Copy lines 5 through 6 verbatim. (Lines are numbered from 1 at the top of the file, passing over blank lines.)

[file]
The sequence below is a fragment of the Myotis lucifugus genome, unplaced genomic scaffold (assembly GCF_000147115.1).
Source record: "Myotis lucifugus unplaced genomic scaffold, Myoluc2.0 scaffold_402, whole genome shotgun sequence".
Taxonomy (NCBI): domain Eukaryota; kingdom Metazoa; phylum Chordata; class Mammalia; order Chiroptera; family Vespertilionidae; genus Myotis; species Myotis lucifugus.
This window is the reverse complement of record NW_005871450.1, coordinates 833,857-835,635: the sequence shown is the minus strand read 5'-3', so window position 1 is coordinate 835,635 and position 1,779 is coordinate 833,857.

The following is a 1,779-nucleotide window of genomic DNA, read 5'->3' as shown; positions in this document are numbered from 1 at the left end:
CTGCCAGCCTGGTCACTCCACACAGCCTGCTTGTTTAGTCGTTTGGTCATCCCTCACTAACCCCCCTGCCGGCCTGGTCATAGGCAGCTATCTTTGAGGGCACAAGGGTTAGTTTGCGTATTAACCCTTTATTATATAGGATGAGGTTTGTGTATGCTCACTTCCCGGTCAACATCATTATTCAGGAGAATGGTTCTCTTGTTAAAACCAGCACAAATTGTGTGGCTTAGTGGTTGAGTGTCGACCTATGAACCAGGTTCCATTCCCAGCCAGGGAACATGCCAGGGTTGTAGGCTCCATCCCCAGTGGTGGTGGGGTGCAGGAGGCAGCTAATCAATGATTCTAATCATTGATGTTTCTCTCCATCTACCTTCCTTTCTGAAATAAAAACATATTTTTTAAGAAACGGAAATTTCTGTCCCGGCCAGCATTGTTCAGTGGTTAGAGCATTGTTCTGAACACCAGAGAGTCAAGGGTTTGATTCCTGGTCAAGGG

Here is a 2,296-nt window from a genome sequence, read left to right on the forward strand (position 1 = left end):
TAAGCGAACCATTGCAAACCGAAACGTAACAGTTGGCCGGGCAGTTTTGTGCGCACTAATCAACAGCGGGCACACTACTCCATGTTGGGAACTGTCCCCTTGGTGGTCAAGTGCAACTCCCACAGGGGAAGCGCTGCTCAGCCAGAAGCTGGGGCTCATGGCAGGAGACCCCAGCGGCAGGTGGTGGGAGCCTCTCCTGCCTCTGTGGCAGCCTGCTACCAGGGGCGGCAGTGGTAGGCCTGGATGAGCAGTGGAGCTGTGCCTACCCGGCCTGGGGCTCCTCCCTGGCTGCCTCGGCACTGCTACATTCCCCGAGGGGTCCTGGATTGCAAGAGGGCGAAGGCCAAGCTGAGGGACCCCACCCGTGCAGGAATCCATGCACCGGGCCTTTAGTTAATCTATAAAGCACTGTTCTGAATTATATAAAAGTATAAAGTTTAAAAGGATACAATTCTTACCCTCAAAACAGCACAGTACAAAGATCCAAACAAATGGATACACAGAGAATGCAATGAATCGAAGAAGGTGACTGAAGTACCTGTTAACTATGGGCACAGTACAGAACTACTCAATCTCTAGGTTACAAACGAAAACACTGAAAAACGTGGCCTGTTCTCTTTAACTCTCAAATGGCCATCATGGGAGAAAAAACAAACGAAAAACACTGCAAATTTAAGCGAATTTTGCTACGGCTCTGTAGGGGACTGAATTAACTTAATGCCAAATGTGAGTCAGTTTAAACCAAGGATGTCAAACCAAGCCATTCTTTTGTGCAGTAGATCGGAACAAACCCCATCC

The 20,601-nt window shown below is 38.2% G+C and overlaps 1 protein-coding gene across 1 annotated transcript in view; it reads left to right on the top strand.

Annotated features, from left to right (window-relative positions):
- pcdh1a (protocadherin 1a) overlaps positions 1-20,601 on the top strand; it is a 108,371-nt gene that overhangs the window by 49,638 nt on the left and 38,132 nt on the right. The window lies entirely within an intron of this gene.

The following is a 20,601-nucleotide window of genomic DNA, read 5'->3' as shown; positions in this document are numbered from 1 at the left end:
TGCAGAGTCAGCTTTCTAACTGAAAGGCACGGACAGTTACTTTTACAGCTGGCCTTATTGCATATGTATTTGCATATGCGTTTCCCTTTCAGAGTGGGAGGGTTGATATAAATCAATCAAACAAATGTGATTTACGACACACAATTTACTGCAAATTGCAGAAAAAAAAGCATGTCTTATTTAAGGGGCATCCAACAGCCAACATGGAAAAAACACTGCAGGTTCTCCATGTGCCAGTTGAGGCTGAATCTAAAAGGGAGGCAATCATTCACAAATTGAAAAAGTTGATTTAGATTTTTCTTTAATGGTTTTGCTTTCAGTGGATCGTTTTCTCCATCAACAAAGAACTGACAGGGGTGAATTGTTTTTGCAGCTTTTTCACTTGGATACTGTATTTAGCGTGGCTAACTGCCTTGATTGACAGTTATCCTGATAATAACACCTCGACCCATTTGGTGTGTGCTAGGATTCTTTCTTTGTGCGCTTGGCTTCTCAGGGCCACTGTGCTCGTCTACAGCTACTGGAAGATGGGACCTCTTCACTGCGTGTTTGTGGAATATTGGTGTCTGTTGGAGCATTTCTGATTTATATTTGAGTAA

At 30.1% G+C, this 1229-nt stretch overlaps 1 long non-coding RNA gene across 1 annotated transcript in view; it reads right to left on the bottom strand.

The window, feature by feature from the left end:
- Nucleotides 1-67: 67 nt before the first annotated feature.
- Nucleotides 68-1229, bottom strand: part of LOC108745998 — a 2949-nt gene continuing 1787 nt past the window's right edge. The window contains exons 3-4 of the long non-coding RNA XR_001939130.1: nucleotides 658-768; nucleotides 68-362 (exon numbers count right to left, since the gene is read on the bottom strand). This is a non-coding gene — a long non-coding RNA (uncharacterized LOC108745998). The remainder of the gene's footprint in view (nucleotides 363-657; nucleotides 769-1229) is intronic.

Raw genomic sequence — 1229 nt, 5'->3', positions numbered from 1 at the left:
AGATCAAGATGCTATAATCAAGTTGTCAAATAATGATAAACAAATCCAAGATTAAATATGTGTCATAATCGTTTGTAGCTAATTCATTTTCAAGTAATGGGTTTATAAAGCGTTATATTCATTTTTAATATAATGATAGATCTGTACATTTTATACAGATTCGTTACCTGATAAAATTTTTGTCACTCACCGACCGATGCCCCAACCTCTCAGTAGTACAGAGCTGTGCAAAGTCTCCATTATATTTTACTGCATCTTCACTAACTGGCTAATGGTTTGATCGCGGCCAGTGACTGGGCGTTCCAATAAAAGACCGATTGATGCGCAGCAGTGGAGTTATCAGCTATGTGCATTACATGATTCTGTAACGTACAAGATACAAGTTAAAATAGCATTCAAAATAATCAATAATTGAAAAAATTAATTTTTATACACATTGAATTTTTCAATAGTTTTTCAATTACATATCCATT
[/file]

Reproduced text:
The following is a 1,779-nucleotide window of genomic DNA, read 5'->3' as shown; positions in this document are numbered from 1 at the left end:
CTGCCAGCCTGGTCACTCCACACAGCCTGCTTGTTTAGTCGTTTGGTCATCCCTCACTAACCCCCCTGCCGGCCTGGTCATAGGCAGCTATCTTTGAGGGCACAAGGGTTAGTTTGCGTATTAACCCTTTATTATATAGGATGAGGTTTGTGTATGCTCACTTCCCGGTCAACATCATTATTCAGGAGAATGGTTCTCTTGTTAAAACCAGCACAAATTGTGTGGCTTAGTGGTTGAGTGTCGACCTATGAACCAGGTTCCATTCCCAGCCAGGGAACATGCCAGGGTTGTAGGCTCCATCCCCAGTGGTGGTGGGGTGCAGGAGGCAGCTAATCAATGATTCTAATCATTGATGTTTCTCTCCATCTACCTTCCTTTCTGAAATAAAAACATATTTTTTAAGAAACGGAAATTTCTGTCCCGGCCAGCATTGTTCAGTGGTTAGAGCATTGTTCTGAACACCAGAGAGTCAAGGGTTTGATTCCTGGTCAAGGG